For example, if your company uses outreach to build links toward product pages, your outreach team needs to know this because the types of sites it will target and how each member will pitch them differs drastically depending on the desired outcome.

Besides defining how your outreach team will do its job, goals and expectations keep outreachers focused. If there are no goals, and thus urgency to earn placements, it fractures each team members’ time and leaves each doing whatever he/she wants. Particularly if you’re trying to make a case that your outreach team is valuable, ensuring everyone is working toward common goals will provide you with the metrics you need to prove success.

So how do you define goals and expectations? One idea is to clearly outline actions and metrics each member can reach individually. Work with members one on one to achieve these personal goals; and make sure they are all written down somewhere each of you can access them, such as Trello or on Google Drive. Also, make sure these personal goals are specific and measurable. “Get good at outreach” isn’t very actionable, but “improve response rate by 15 percent” is.

In addition to personal growth goals, clearly define project goals across the team by meeting well before the start of each campaign as a group to go over the desired outcome. Then, make sure these goals are written somewhere, such as a white board or Google Doc. Visit these goals often and communicate team wide the progress made toward achieving them.

Hold the Team Accountable

Clearly defining goals and expectations is a big part of holding your team accountable. Following through and ensuring each member actually achieves the goals is how you guarantee this accountability.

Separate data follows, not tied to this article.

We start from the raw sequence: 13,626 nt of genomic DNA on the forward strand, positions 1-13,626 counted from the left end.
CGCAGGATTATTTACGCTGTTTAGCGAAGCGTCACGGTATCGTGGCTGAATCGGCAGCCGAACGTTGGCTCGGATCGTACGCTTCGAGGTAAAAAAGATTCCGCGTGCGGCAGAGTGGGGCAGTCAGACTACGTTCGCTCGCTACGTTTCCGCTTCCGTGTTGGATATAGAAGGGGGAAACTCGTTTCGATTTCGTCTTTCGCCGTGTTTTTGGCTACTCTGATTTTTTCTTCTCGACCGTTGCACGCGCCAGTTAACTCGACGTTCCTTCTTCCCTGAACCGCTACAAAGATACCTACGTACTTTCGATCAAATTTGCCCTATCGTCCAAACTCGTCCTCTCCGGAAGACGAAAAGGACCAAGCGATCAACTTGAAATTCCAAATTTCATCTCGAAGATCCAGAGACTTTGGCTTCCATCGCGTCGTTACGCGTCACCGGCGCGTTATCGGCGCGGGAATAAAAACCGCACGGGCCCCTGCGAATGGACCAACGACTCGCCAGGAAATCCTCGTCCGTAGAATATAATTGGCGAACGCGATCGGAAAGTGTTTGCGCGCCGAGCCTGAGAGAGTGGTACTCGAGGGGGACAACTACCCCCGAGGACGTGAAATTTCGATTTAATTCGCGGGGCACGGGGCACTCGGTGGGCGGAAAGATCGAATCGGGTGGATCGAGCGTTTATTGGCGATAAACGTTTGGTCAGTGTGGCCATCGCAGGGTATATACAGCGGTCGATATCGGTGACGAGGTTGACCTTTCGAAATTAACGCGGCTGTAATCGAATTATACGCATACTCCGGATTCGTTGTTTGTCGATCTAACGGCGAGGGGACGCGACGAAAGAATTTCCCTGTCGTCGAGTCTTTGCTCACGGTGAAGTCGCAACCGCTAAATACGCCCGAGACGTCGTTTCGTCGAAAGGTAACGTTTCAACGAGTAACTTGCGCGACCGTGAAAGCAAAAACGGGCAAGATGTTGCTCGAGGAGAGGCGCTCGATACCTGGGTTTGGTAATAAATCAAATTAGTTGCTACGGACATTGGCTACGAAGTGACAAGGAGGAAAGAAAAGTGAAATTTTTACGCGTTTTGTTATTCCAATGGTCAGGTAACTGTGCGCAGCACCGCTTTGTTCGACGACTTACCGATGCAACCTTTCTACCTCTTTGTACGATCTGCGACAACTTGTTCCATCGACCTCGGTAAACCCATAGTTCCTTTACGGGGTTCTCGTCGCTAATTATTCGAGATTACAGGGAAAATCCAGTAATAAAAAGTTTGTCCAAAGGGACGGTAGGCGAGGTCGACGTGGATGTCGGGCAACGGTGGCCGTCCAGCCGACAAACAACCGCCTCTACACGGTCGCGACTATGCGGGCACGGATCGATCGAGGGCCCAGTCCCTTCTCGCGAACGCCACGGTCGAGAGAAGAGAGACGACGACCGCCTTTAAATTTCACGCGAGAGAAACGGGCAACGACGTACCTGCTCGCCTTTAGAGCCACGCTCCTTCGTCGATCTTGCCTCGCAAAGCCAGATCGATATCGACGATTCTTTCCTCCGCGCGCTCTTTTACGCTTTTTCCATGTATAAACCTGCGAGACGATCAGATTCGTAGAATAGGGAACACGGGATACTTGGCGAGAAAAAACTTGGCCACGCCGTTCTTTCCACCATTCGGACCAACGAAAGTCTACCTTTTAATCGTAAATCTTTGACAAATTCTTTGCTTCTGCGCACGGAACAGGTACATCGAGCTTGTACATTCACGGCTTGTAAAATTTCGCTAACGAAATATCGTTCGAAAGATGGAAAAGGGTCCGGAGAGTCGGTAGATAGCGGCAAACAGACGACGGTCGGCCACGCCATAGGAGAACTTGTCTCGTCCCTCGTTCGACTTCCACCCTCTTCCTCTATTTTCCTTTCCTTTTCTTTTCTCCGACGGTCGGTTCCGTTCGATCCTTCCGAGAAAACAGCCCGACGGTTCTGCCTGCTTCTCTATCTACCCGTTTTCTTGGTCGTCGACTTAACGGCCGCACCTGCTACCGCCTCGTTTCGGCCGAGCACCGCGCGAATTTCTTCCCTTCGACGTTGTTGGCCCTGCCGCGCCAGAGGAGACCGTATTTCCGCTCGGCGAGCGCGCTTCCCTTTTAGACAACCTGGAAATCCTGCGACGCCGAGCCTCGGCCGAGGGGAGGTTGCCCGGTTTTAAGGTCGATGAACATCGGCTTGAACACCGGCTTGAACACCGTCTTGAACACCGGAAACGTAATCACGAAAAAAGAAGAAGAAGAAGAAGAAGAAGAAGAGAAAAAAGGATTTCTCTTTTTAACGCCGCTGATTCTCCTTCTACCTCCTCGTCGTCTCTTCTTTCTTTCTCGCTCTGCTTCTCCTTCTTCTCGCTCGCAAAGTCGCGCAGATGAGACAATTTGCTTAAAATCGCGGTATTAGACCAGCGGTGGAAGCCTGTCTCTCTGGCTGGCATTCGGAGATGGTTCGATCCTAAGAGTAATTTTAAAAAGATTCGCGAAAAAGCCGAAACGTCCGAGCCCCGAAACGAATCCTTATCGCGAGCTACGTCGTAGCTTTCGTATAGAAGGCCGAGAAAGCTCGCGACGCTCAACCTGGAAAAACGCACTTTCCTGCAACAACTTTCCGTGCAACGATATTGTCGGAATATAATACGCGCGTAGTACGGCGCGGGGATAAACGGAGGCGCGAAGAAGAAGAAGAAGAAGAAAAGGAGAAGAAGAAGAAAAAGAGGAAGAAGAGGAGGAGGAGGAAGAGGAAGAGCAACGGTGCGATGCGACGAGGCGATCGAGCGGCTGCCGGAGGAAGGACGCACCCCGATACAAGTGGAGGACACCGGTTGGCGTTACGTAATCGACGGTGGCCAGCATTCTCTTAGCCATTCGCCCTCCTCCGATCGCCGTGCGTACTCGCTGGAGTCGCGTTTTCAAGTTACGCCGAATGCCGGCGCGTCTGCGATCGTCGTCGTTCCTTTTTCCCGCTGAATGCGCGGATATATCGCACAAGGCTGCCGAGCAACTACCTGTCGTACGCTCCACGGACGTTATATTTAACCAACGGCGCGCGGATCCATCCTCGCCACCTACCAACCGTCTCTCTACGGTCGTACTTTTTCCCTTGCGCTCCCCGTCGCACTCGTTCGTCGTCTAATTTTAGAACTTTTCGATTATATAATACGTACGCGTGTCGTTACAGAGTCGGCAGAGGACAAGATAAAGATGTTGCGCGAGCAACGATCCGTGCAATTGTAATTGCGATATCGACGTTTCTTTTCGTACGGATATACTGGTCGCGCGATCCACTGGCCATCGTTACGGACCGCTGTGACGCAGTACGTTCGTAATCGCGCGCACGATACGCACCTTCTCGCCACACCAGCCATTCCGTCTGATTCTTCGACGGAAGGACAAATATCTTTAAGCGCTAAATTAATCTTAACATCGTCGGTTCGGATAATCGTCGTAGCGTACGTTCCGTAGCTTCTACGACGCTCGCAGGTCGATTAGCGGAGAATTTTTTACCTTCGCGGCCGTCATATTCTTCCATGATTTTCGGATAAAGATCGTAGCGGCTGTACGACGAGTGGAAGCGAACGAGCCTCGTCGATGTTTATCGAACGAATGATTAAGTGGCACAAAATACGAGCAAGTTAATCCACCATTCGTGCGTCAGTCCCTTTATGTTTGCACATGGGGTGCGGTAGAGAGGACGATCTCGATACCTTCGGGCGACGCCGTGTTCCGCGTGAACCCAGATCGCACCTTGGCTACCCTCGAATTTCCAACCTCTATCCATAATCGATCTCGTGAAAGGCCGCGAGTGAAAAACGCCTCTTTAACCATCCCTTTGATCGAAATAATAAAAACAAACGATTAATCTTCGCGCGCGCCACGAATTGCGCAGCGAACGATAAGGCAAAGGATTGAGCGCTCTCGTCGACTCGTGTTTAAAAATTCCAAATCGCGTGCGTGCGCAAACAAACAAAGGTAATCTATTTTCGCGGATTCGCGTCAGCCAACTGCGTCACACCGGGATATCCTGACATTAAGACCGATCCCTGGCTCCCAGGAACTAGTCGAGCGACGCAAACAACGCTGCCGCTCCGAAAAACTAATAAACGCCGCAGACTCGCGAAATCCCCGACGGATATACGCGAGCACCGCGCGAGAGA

“Following through” means consistent communication about your expectations. This communication should take the form of praise when goals are reached and constructive criticism when goals are not met. Regular monitoring is important to ensuring your team is reaching goals, such as through bi-weekly checkpoints and an end-of-month number crunch to see just how efficient each member was from a macro level.

How you specifically monitor your team and provide regular feedback is up to you, but know that this monitoring process is essential in creating a team that doesn’t goof around on the Internet all day or spend hours crafting that one perfect email.

Get Them Invested By Involving Them in Strategy

Outreachers are essentially selling ideas all day. In order to truly be effective at persuading a publisher to work with them, outreachers need to believe what they are selling.

Involving the outreach team in strategy development for the projects it will be pitching makes sense because its members know what will work (they do this every day after all). But more importantly, getting them involved in the strategy will also most likely make them feel invested in the project’s success.

The outreachers become more emotionally tied to the outcome, and as a result are intrinsically motivated to do what it takes to succeed. Involvement in the strategy gives outreachers the opportunities to take ownership of the project, and that ownership is what will ensure the project doesn’t fail once it gets into this team’s hands.

Touch Base Frequently

Outreach is a very individual process – outreachers sit on the Internet all day pitching different publishers. It’s very easy to create a team culture that is heads down and uncommunicative.

Besides creating a team that is a drag to be a part of, this lack of communication can mean you, the manager, has no idea what the team is working on – which results in you noticing problems too late – and create a black hole, where successful outreach tactics are lost because no one is sharing his/her successes and failures.

Meet with your team frequently to create a culture of communication and teamwork. Some ideas for doing this include:

  • Adopt agile methodology, a process used by software engineers that encourages constant communication and a flexible-enough workflow to allow for sudden changes to “the game plan”. The added bonus of this is it encourages teammates to help each other out when one is struggling by leaving flexibility in their schedule to do so.
  • Create a private Google+ circle among your team, in which ideas, wins, failures, etc. are posted frequently.
  • Schedule regular brainstorm and project planning sessions.
  • Host team lunches, watch industry-specific webinars/videos together, or any other type of bonding/learning activity that will encourage your team to keep talking.

Create Streamlined Processes